The South of Tenerife
Amble along the sand, imported straight from the Saharan desert, and enjoy the spectacular beaches on offer at Los Cristianod, Playa de las Américas and Costa Adeje. Be sure to bring with you a high tolerance, or an unlikely passion for, big resort complexes, neon lights and a heady nightlife.
Los Cristianos, Playa de Las Américas & Costa Adeje
Don’t forget to wear your shades when you first hit Tenerife’s southwestern tip. You’ll need them, not just against the blinding sunshine, but also the accompanying dazzle of neon signs, shimmering sand and lobster-pink northern Europeans. Large multipool resorts with all-you-can-eat buffets have turned what was a sleepy fishing coast into a mega-moneymaking resort.
Santa Cruz de Tenerife
There are lots of reasons to like the bustling port city of Santa Cruz de Tenerife: evocative, brightly painted buildings, sophisticated and quirky shops, interesting art galleries, an excellent museum and a tropical oasis of birdsong, fountains and greenery in the city park.
The Northeast of Tenerife
In the northeast of Tenerife, San Cristobal de la Laguna may not attract on first impressions but this Unesco World Heritage listed site has a youthful energy and a nightlife to boot. San Andrés and its surrounds are a worthwhile trip, if only for the excellent seafood in this region while Taganana and the Anaga Mountains offer a spectacular road trip.
This colonial town has the lot, it seems: cobblestone streets, flower-filled plazas and more Castilian mansions than the rest of the island put together. Along with La Laguna, La Orotava is one of the loveliest towns on Tenerife, and one of the most truly ‘Canarian’ places in the Canary Islands.
The East of Tenerife
The east coast of Tenerife is the forgotten coast of the island and at first glance that’s hardly surprising: the landscape of the east is dry, dusty and sterile, but it is speckled with bright and colourful little villages which bring life to the otherwise stark surroundings. If you have the time then it pays to explore this region a little more.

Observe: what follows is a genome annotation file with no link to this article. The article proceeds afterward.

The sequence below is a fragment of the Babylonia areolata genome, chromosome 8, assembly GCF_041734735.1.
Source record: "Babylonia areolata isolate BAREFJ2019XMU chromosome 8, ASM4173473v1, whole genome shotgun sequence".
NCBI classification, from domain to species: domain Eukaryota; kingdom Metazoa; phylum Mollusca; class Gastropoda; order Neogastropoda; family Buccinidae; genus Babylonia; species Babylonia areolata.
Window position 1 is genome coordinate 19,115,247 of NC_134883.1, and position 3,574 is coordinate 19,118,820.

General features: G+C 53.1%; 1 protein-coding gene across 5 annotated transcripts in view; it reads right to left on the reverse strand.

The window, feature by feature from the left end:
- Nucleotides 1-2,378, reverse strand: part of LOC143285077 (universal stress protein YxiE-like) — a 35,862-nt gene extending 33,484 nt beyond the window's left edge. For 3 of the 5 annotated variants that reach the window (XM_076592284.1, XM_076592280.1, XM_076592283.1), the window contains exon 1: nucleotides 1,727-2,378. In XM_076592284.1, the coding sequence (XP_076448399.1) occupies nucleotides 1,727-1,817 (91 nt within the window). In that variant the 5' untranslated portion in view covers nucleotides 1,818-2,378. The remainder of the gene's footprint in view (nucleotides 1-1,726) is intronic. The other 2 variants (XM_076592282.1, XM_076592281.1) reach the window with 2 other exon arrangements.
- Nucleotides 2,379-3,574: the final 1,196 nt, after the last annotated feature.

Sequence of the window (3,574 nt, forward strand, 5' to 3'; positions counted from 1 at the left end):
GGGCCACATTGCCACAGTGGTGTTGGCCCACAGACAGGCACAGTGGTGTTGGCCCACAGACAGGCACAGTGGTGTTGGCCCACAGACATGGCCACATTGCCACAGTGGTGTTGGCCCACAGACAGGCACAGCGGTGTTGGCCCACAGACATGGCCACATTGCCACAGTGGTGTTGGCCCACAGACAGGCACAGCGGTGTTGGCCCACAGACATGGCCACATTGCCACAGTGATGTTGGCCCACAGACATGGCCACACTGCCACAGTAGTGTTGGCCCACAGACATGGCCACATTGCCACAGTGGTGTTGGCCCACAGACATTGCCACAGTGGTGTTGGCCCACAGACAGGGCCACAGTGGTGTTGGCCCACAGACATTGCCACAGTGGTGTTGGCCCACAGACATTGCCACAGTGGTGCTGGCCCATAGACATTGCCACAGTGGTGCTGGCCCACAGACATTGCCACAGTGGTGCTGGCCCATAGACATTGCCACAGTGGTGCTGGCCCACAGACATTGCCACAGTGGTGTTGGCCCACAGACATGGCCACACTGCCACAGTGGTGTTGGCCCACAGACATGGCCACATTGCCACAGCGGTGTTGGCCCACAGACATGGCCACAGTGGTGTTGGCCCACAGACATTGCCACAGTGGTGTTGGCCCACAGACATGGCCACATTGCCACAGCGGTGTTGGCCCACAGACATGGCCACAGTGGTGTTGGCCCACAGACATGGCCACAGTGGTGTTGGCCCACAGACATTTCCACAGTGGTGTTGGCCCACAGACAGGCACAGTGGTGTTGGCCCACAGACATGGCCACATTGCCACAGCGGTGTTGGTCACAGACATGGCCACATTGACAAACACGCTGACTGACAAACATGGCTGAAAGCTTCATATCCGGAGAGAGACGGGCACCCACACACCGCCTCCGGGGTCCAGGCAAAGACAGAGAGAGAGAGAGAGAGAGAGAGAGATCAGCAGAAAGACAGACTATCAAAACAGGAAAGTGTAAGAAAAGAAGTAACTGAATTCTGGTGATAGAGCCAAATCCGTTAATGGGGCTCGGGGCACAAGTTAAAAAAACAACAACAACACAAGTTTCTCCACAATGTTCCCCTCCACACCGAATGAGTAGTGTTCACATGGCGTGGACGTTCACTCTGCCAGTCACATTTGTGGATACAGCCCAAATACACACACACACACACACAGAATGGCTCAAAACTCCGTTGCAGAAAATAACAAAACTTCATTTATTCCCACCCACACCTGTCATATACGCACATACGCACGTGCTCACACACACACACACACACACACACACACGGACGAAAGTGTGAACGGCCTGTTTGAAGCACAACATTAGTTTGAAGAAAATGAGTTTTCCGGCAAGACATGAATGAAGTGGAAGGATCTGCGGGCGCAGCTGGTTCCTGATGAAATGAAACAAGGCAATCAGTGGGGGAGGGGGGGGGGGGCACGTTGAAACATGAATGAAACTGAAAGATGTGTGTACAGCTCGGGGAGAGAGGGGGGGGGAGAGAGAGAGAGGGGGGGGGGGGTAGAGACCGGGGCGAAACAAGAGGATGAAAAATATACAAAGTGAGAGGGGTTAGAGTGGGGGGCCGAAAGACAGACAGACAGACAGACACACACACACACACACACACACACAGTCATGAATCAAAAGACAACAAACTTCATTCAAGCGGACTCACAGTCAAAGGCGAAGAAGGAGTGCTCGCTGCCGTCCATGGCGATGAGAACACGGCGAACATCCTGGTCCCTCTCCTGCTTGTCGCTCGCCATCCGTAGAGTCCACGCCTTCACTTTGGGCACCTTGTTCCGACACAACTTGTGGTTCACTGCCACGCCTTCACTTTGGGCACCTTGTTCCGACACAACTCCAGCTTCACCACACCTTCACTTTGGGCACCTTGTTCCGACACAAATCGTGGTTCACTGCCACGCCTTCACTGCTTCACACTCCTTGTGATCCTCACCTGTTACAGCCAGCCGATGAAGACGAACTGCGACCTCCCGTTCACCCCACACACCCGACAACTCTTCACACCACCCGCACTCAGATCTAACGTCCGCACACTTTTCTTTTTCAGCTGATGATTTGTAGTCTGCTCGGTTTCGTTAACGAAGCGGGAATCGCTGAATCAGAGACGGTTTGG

The Northwest of Tenerife
In Terife's northwest, is one of the Canary Island's best examples of cliché come true. Quite easily mistaken for paradise on earth, the much visited Punta de Teno has not lost its wild charms despite its popularity with tourists who come to fish, dive and generally just swan around in this idyllic setting.
Parque Nacional del Teide
Standing sentry over Tenerife, formidable El Teide (Pico del Teide) is not just the highest mountain in the Canary Islands but, at a whopping 3718m, the highest in all of Spain and is, in every sense of the word, the highlight of a trip to Tenerife. The Parque Nacional del Teide, which covers 189.
Los Gigantes & Puerto de Santiago
These two towns have merged into one, and a worrying number of cranes can only mean more building is under way, but for the moment at least the low-rise, and low-key, town that sprawls along the rocky, cove- infested coastline is a million miles from Las Américas and is certainly one of the more attractive resort towns in Tenerife.
Not yet squashed by steamroller development, El Médano is a world-class spot for windsurfers and kiteboarders. The laid-back atmosphere they bring with them gives the place a dab of bohemian character and it’s altogether a much more pleasant place to stay than nearby Las Américas.